A record expansion of Brazil’s factory sector contrasts with collapse in Mexico
- Recent months have seen Brazil's manufacturers enjoy the strongest expansion in the PMI's 14-year survey history
- Mexico is in its steepest downturn for at least a decade
- Survey data point to marked variances, in exports, domestic demand and business confidence
Brazil is leading the global manufacturing recovery, while Mexico continues to suffer an especially steep decline. PMI survey data help to identify the causes of the divergence, which include differences in exchange rates, business confidence and the pandemic stimulus.
Although the JPMorgan Global Manufacturing PMI, compiled by IHS Markit from its proprietary business surveys, rose from 52.4 in September to 53.0 in October, its highest since May 2018, the recovery of the manufacturing sector has by no means been universal. Of the 31 countries covered by the surveys, factory output rose in 22 but fell in nine during October. However, most striking is the divergence between the two countries which have sat at opposite ends of the PMI ranking table in recent months: Brazil and Mexico.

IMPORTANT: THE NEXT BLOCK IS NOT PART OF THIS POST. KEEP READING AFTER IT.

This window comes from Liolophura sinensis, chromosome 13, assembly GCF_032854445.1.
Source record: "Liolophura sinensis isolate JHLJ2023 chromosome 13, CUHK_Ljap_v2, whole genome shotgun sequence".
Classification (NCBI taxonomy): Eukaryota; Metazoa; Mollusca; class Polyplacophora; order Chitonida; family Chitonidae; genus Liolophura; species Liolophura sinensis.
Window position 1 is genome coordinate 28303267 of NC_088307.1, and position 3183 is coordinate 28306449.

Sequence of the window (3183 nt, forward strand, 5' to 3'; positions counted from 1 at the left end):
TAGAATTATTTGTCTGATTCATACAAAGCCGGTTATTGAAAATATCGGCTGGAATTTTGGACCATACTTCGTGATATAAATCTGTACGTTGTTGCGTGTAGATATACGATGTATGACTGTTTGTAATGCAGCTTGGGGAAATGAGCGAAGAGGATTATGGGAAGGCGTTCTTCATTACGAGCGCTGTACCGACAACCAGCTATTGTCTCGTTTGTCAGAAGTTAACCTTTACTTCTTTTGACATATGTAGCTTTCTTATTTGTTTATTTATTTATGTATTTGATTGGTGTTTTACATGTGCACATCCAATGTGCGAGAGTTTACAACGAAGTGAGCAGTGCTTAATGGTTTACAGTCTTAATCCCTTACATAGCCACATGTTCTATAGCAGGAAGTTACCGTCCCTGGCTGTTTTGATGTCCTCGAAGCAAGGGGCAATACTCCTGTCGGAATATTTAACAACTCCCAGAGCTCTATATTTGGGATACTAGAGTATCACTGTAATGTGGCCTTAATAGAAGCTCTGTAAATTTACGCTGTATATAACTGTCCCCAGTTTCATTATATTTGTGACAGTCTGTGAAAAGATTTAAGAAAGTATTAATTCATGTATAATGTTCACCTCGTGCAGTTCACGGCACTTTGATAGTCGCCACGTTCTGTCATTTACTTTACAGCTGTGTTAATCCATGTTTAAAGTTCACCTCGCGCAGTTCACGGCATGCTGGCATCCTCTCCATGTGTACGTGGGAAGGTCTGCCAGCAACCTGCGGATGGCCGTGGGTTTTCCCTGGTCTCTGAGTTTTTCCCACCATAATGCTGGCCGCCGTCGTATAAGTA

In the three months to October, the manufacturing PMI output index for Brazil has averaged 66.4, surpassing any rate of expansion seen since the survey began back in 2006 by a wide margin. By comparison, the output index for Mexico has averaged just 40.2 over the same period, indicating a contraction of production the severity of which has been exceeded over the past decade only by that seen at the height of the pandemic earlier in the year.
The PMI data also show that output in Brazil fell for just three months at the height of the COVID-19 pandemic, between March and May 2020, whereas Mexico's output has fallen continually since March.
Brazil's manufacturers' have already recovered to above levels of a year ago
The divergent performance is also reflected in the official data, which are only available with a delay compared to the PMI and hence only currently show the situation up to September. However, these data already indicate that output in Brazil had risen 2.5% above levels of a year ago whereas output in Mexico continued to run some 5% below September of last year, corroborating the divergent trends signalled by the PMI surveys.
Similarly, September's output in Brazil had recovered to a level 1.1% higher than in January while Mexico's production remained 3.5% below that seen at the start of the year.
The differing recovery rates only partially reflect the depths of the downturns at the height of the pandemic from which both countries are recovering. In Brazil, output had collapsed by 31% in April compared to its level at the start of the year whereas in Mexico the slump was only slightly larger at 34%.